Thorpe Park


A weekend in London. That sounds normal, doesn’t it? And when I say London, you might be thinking about this…


… about this…


… or about this, although this sight might be more familiar without all the scaffolding.


Yes, London is an ideal destination to spend a few days off. There’s much to see, much to do and there are plenty of cool bars to have a drink in the evening. Cool, that’s what I like. Yet, this specific trip isn’t meant for seeing the London Eye or getting drunk in Soho. This time I’m crossing the Channel to add some brand new roller coaster credits to my counter. London is also a perfect base for an amusement park trip. You’ll find Chessington World of Adventures southwest of the city, Legoland Windsor lies in the west and somewhere in between (in the immediate vicinity of London Heathrow Airport) you will find Thorpe Park. This thrill paradise is my first destination on Tuesday 10th September.


Air Antwerp flew me to London City Airport and I rely on London’s extensive train and tube network afterwards. Thorpe Park can easily be reached from London Waterloo Station. Just take a train to Staines, from where you can take a direct shuttle bus to the park. It all works incredibly well and I arrive at Thorpe Park’s main gate at approximately 11 AM. There are very few people at the baggage check and it’s quiet near the entrance as well. Those light crowds are nice and the sun is shining, so my day starts in the most perfect way.


I’m not expecting long lines today, but technical difficulties aren’t predictable. For that reason, it seems a good idea to start with Stealth. This is a launched roller coaster manufactured by Intamin. Stealth reaches its top speed of 130 km/h in less than two seconds and then it climbs a 60-metre tall top hat. That’s quite impressive, but this also represents two thirds of the total experience. The train actually reaches the final brakes after a mere 10 seconds. Although Stealth delivers an incredible thrill, I think it’s a shame that the layout is so short. The curvy second part of Xcelerator – a similar ride at Knott’s Berry Farm in California – feels a whole lot better. Luckily, it’s perfectly possible to experience the kick again and again and again this morning, thanks to a lovely 5-minute queue.


It’s not my first visit to Thorpe Park, but I’m able to ride no fewer than 4 new credits. I wasn’t a big dare devil in 2007, which made Colossus’ 10 inversions look too frightening to me. In addition, Nemesis Inferno had technical issues for most of the day, which meant that I couldn’t ride this inverted coaster. Thorpe Park has also built two new coasters since that year. And I don’t know if that’s a coincidence, but both are fitted with a pretty creepy theme. The first one is called The Swarm and it’s a B&M Wing Coaster with a post-apocalyptic setting. The area is dominated by a crashed plane, destroyed billboards, a broken fire truck and a burnt down church, which also serves as the station. The trains were designed as flying aliens and those bad guys seem to be responsible for this mess. I have to admit that I’m not a fan of creepy themes, but Thorpe Park did a great job with The Swarm. The fact that the ride is placed in a remote corner of the park, also adds to the dark atmosphere.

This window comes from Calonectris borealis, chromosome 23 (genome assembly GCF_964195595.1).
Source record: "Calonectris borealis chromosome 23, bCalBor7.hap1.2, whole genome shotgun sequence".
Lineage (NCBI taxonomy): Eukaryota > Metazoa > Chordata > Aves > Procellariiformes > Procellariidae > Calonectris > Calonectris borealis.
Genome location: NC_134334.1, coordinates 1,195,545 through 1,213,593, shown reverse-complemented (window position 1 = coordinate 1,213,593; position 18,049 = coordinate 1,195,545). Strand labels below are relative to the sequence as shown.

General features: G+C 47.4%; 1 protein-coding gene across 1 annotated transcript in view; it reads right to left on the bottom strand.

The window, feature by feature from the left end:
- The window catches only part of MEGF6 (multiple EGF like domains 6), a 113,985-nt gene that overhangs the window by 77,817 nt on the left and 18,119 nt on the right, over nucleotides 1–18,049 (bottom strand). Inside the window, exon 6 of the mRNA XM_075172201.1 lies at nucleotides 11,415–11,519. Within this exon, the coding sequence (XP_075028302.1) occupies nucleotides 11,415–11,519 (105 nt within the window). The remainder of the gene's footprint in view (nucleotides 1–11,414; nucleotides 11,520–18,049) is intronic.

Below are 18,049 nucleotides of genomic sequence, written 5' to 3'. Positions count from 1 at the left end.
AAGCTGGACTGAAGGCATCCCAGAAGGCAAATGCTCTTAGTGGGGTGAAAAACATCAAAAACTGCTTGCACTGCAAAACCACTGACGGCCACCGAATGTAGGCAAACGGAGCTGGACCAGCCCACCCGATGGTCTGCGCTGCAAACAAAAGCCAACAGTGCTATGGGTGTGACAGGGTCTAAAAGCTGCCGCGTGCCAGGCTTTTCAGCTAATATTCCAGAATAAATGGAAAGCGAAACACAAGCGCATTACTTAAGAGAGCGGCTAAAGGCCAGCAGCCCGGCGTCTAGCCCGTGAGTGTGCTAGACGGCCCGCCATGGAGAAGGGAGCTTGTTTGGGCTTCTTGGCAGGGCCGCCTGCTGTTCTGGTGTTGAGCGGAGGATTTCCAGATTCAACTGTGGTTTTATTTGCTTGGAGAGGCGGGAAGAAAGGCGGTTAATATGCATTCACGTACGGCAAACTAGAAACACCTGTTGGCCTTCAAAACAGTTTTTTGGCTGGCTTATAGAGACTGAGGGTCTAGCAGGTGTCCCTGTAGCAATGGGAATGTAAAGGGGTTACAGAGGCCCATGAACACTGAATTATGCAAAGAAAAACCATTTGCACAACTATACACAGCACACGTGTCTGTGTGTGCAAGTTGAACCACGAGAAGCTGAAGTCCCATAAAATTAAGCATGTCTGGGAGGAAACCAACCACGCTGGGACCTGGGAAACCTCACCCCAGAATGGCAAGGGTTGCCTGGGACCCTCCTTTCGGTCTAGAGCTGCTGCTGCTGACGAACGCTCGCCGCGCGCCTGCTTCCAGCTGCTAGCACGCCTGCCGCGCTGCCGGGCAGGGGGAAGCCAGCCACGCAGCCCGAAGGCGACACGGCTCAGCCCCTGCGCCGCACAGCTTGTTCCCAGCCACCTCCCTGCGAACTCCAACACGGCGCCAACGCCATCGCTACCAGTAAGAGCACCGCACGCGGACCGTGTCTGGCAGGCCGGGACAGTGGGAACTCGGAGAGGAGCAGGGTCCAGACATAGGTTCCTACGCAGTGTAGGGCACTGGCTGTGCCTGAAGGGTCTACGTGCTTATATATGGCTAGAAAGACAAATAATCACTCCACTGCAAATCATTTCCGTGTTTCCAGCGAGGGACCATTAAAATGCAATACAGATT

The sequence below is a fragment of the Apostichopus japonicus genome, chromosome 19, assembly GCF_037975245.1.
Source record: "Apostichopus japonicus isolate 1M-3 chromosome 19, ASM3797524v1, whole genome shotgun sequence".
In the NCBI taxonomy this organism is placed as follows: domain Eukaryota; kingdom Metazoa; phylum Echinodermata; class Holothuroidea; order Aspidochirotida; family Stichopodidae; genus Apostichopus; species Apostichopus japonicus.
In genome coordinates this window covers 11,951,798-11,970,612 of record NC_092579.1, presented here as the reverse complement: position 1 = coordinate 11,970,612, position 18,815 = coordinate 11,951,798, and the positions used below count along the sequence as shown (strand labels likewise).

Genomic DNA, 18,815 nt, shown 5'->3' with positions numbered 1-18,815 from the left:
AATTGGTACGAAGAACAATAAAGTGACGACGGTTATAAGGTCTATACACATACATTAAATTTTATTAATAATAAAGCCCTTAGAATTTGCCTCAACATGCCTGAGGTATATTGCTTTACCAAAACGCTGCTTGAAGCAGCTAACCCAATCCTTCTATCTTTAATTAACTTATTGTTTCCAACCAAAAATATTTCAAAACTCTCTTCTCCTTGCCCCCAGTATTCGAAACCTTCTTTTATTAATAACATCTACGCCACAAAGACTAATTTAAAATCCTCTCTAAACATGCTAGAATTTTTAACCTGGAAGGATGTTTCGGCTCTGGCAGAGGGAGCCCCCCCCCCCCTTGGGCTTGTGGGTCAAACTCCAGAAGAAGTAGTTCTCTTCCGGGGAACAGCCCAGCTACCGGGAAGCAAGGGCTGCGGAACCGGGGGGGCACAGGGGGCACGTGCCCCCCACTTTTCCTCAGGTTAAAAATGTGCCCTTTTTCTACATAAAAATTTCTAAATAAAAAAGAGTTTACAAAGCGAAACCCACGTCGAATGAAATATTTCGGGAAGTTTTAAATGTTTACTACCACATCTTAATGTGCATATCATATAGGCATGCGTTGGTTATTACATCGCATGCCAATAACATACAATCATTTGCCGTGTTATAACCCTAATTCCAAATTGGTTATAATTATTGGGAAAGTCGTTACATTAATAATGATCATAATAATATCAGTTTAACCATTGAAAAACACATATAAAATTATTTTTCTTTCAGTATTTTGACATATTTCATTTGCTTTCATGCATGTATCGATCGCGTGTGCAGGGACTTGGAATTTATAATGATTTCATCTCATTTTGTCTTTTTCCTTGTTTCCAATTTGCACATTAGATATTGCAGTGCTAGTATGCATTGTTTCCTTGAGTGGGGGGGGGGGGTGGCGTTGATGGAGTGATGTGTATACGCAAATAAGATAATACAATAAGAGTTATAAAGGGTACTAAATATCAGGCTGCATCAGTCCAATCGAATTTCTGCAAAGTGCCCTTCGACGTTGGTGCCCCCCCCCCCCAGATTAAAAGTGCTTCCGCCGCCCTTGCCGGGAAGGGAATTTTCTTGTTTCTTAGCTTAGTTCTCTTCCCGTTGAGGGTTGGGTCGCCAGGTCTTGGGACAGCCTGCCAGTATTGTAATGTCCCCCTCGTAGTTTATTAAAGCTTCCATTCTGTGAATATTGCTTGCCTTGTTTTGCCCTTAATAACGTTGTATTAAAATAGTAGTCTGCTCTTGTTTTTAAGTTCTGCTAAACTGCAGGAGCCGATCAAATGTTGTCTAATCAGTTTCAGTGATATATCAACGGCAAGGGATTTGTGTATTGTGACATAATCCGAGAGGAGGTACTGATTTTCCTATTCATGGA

The Swarm isn’t just a beautiful coaster to look at; it’s also a great ride. Wing Coasters actually never disappointed me. They usually aren’t the biggest thrill machines, but they deliver great fun. That’s not any different here. The Swarm is wonderfully smooth, it contains a number of brilliant near misses and it’s just long enough. A second and third ride are therefore more than welcome, which is perfectly possible today. Despite the low crowds, all roller coasters run at maximum capacity. At The Swarm, for example, there are hardly any people on the platform, but staff members continue to dispatch trains at rapid pace. Thumbs up for Thorpe Park, because this wouldn’t be the case at many other European parks.


Despite their rather chilly climate, the British have a bizarre preference for water rides. Local parks know this. That’s why the United Kingdom is filled with soaking water rides. Thorpe Park’s main draw for water lovers is Tidal Wave. This Shoot-the-Chutes is 26 meters tall and it creates (as its name suggests) a huge wave. That makes Tidal Wave’s exit the right place to spot soaked leggings and damp training pants. Not that impressed by wet British fashion trends? Then you can still admire the ride’s decoration. Tidal Wave has an original storm theme that works surprisingly well. Still, this theme can’t convince me to get in the queue. Although it’s a pleasant 22°C, I really save such rides for the hottest days of Summer. For the same reason, I skip Rumba Rapids and a water slide called Storm Surge.


It’s been 12 years since my last visit to Thorpe Park and I don’t remember much of it. Yet one specific thing remained in my memory: a meaningless attraction called X:\ No Way Out. This was an indoor coaster that treated us to a backward ride through total darkness. The ride is still operational nowadays, but it’s known as The Walking Dead – The Ride since last year. The layout remained unchanged, but the trains are moving forward and a considerable amount of theming has been added. The result is pretty okay: the coaster is enjoyable and its creepy zombie atmosphere works well. Don’t expect any high-speed thrills (it’s actually just simple family coaster) but The Walking Dead is an entertaining ride for in between.


Thorpe Park focuses almost exclusively on thrills. Nowadays, the park seems to create those thrills primarily through creepy themes. During the previous decade, however, the park heavily invested in new roller coasters. In 2002, Thorpe Park managed to get the record of most inversions in one roller coaster thanks to the opening of Colossus. This was Intamin’s first 10-Inversion Coaster and that’s quite impressive. Unfortunately, this coaster type got a lot less unique during the past decade. Similar rides can be found in Russia, Italy, China and even Flamingoland (another British park) is planning to build one. And why?! I really don’t understand what parks like about this coaster, because the layout is very unbalanced. The second half of Colossus consists of five consecutive heartline rolls. That’s not just extremely disorienting, but also quite boring. I think that’s a shame, especially since Colossus’ first part is great. By the way: Colossus is smoother than I expected, but I liked Divo Ostrov’s version better thanks to its nicer restraints.